AA: Initially, I had to spend a lot of time there (several months) setting up centers. I now just spend 2.5 weeks per quarter. Over the years, I have also traveled to Japan, England, the Netherlands and Germany for business reasons.


MM commentary: If youíre thinking of making your own connections, do you have this much time to invest?


MM: Have you seen or heard any effects of the tsunami?
AA: I heard that logistics (rather than food or water) were the biggest challenge faced by the Indian government. There is an item in the news that an ancient city was discovered when parts of a beach were washed away.

MM: What other languages do you speak? How do they help you?
AA: I speak Hindi fluently. In India (particularly in Bangalore), we communicate in English because I know the local language and they donít know Hindi. The language in the south isnít Hindi. Thatís in the northern part (in Delhi). Theyíre all very comfortable in English.


MM commentary: Even if you speak the local language, the differences in dialects are sometimes so distinct that itís impossible to communicate in that language.


MM: What do you think of the international business programs at IIT, Northwestern and others?
AA: Kellogg does put on some good events on the latest international trends. IIT really doesnít have any serious program in international business.

MM: What do your Indian colleagues think of Chicago as an international business destination?
AA: They see that there is a lot of outsourcing activity coming from here and itís a prime area in which to do business. They also recognize that itís a very diversified business environment.


Michael Muth is managing director of GATA, an international business development consultancy that helps technology companies build international partnerships. He can be reached at mike@intlalliances.com.
Click here for Muthís full biography.

Previous Columns:
Q&A: Lisle Technology Partners CEO Adarsh Arora on Outsourcing in India (3/22/2005)
Q&A: Lisle Technology Partners CEO Adarsh Arora on Offshore Outsourcing (3/15/2005)
Q&A: CECís David Weinstein, Kapil Chaudhary on International Experience (3/1/2005)
Q&A: CECís David Weinstein, Kapil Chaudhary on Internationalization (2/22/2005)
Q&A: Brian Briggs of Acclaro on Whether to Outsource Localization (2/8/2005)
Q&A: Brian Briggs of Acclaro on the Complexities of Localization (2/1/2005)
Q&A: Brian Briggs of Acclaro on International Localization Services (1/25/2005)
Q&A: RPXís Robert Okabe, IECís John Janowiak on Global Events (1/11/2005)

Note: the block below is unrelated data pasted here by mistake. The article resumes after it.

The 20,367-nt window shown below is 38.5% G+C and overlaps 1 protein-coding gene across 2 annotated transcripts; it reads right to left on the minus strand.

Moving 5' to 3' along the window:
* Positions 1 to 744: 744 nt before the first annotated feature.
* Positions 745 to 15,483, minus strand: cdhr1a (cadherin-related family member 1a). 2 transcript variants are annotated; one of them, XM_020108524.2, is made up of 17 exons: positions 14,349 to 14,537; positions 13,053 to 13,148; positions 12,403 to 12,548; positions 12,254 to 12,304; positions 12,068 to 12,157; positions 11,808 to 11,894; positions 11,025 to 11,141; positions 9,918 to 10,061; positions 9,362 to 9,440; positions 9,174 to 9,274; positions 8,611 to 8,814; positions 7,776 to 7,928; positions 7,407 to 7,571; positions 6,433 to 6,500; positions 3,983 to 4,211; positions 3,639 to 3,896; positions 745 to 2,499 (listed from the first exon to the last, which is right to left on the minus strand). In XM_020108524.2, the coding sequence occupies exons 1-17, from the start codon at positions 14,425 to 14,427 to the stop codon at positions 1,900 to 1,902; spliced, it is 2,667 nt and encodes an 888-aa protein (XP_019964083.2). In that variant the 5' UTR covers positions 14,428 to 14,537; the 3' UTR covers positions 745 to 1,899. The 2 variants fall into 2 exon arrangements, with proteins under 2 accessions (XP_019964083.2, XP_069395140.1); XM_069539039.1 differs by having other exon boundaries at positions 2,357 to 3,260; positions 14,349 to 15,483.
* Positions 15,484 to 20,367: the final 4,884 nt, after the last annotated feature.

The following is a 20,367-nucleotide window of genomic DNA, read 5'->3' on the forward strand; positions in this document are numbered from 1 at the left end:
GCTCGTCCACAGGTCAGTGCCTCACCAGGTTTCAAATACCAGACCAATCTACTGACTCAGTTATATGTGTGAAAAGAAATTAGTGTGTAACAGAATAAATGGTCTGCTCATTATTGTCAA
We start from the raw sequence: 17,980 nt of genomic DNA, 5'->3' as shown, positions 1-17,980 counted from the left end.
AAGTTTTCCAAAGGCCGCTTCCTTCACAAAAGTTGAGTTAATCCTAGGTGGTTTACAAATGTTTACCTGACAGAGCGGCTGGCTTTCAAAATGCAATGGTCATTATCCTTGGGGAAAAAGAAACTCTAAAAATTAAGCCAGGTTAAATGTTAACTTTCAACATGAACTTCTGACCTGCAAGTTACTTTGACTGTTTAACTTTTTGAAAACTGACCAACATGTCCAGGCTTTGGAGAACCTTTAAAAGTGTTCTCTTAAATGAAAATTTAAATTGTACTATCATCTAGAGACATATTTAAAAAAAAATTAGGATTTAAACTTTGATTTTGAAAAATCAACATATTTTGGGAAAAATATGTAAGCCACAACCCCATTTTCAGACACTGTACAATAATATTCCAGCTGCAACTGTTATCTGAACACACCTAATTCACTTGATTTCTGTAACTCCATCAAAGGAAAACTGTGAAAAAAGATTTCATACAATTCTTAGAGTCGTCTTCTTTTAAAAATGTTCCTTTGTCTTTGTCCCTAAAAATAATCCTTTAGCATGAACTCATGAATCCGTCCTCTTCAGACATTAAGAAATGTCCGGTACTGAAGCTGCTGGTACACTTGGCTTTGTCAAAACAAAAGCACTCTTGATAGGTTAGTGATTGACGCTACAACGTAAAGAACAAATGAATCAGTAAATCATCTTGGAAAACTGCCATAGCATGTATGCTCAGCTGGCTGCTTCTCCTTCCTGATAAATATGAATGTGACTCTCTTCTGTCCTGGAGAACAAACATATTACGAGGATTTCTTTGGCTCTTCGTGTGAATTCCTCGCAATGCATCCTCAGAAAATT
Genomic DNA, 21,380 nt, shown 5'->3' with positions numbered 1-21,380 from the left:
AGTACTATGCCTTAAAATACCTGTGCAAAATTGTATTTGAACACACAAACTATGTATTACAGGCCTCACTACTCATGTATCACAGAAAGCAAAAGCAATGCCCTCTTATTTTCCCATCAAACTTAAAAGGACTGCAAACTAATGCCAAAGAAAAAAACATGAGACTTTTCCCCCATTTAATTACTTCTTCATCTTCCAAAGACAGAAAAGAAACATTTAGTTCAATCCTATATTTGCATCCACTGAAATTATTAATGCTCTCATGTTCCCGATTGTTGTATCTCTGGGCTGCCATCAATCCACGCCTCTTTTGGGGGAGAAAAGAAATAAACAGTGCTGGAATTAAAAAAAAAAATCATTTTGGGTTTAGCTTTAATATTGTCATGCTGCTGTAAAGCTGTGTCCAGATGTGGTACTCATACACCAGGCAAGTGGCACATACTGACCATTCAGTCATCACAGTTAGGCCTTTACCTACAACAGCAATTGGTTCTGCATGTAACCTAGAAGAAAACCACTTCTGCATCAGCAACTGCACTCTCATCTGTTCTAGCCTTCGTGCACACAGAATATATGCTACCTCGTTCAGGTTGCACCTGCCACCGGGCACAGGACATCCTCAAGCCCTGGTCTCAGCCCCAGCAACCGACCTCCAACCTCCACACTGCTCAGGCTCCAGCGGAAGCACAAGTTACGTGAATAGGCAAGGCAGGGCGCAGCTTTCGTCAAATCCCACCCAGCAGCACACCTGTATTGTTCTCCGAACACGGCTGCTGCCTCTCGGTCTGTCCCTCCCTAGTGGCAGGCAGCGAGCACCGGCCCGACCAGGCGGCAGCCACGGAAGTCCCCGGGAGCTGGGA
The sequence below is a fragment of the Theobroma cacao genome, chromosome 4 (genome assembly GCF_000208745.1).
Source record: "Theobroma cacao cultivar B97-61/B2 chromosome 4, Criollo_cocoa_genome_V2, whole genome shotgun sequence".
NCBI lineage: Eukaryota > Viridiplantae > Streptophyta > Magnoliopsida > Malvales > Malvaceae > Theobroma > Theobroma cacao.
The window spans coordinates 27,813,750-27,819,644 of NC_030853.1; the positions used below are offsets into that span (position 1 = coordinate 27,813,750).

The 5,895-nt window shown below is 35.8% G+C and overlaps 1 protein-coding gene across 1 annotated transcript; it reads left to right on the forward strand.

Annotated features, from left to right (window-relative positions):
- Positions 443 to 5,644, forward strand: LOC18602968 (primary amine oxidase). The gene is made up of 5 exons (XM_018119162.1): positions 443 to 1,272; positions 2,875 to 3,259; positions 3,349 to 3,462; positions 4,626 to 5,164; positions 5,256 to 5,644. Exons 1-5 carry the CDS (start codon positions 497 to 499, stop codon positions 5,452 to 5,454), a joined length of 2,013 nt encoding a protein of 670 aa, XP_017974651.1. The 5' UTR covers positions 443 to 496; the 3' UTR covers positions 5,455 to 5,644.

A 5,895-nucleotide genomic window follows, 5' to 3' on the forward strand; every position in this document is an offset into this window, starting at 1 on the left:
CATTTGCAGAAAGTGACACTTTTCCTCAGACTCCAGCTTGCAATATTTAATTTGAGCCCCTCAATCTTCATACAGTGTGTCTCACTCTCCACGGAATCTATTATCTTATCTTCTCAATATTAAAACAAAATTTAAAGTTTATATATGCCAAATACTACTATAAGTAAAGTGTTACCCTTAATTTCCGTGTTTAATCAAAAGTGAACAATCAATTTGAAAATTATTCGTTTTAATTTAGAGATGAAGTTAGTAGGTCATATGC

Q&As: FastRootís Terry Howerton, Doug Cogswell of ADVIZOR Solutions (1/4/2005)
Q&A: Opportunity Internationalís John Kamperschroer on Partnerships (12/21/2004)
Q&A: Opportunity Internationalís John Kamperschroer on Technology (12/14/2004)
Q&A: Opportunity Internationalís John Kamperschroer on Innovative Financing (12/7/2004)
Q&A: IEC Senior Director John Janowiak on Trade Show Realities (11/16/2004)
Q&A: International Engineering Consortium Senior Director John Janowiak (11/9/2004)
Q&A: Founder John Lee of Chicagoís Hostway on Web Site Localization (11/2/2004)
Q&A: Founder John Lee of Chicagoís Hostway on Growing Globally (10/26/2004)
International M.B.A. Guide to Moore School of Business, Thunderbird (10/12/2004)
Your International M.B.A. Guide to Northwestern, Loyola University (10/5/2004)
Entrepreneurís Guide to International M.B.A. Programs in Chicago (9/28/2004)
Q&A: Prairie Angels Founder Bob Okabe on Diction, International Cities (9/7/2004)
Q&A: Prairie Angels Founder Bob Okabe on International Adaptation (9/1/2004)
Q&A: Prairie Angels Founder Bob Okabe on Managing U.S. Subsidiaries (8/24/2004)
Q&A: Origin Ventures Founder Steven Miller on Investments, Angels (8/17/2004)
Q&A: Origin Ventures Founder Steven Miller on the Canadian Way (8/9/2004)
Q&A: CPCP Founder David Baeckelandt on Multilingual Importance, Mentoring (8/3/2004)
Q&A: CPCP Founder David Baeckelandt on Japanese Disclosure, Due Diligence (7/27/2004)
Q&A: Chicago Pacific Capital Founder David Baeckelandt on Overseas Funding (7/20/2004)
Q&A: ADVIZOR Solutions CEO Doug Cogswell on the Art of Partnering (7/13/2004)
Q&A: ADVIZOR Solutions CEO Doug Cogswell on BP, AstraZeneca Wins (7/6/2004)
Q&A: ADVIZOR Solutions CEO Doug Cogswell on Global Software (6/29/2004)
Q&A: CEO Terry Howerton on Why Chicago, Ukraine Made FastRoot (6/22/2004)
Q&A: FastRoot CEO Terry Howerton on Blended Chicago Approach (6/15/2004)